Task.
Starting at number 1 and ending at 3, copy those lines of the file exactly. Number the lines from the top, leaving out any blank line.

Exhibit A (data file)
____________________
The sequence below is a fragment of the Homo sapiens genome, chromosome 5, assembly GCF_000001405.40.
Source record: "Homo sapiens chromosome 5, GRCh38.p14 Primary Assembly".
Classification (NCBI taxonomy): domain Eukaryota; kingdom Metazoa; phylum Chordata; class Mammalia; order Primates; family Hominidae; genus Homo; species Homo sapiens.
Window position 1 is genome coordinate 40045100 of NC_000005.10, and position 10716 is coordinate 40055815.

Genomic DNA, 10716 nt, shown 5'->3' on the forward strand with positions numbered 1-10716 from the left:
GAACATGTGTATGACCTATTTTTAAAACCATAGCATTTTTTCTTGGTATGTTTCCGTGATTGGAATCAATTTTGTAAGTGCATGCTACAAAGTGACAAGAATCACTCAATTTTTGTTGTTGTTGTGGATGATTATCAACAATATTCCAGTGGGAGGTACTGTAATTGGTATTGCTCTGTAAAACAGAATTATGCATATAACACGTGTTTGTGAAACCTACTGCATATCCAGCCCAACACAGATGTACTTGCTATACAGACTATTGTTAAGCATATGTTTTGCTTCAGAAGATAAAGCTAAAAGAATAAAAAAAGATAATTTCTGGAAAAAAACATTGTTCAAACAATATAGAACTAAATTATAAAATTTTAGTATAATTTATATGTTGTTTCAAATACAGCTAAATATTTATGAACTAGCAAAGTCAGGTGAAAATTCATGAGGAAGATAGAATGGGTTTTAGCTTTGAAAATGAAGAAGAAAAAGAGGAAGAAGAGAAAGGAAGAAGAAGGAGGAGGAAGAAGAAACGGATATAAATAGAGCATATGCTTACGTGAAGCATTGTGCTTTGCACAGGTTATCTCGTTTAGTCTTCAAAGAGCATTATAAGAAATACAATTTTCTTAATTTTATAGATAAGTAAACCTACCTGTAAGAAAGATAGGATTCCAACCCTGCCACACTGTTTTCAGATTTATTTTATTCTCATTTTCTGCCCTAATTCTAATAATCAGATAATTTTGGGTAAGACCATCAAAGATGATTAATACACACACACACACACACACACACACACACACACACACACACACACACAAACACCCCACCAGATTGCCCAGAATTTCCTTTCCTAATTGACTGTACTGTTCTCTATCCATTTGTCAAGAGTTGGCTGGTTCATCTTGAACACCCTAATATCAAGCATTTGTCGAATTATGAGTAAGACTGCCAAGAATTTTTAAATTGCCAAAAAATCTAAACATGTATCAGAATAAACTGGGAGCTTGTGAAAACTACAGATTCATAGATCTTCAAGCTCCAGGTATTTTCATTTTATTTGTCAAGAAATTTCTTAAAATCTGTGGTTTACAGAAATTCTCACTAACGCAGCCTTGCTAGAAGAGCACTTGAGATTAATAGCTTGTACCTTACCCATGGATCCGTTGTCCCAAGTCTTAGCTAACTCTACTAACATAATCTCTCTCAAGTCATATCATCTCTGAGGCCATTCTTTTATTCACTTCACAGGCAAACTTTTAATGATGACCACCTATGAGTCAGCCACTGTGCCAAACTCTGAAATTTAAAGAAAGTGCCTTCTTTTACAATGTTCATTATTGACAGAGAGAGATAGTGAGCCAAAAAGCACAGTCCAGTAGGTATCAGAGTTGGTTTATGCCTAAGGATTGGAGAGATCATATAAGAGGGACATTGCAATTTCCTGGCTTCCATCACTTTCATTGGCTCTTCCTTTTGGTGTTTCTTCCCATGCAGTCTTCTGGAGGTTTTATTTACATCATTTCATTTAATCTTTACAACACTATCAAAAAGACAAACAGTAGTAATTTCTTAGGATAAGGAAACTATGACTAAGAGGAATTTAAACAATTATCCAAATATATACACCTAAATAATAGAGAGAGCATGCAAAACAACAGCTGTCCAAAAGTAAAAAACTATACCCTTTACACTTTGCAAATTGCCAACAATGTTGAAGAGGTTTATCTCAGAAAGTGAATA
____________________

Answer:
The sequence below is a fragment of the Homo sapiens genome, chromosome 5, assembly GCF_000001405.40.
Source record: "Homo sapiens chromosome 5, GRCh38.p14 Primary Assembly".
Classification (NCBI taxonomy): domain Eukaryota; kingdom Metazoa; phylum Chordata; class Mammalia; order Primates; family Hominidae; genus Homo; species Homo sapiens.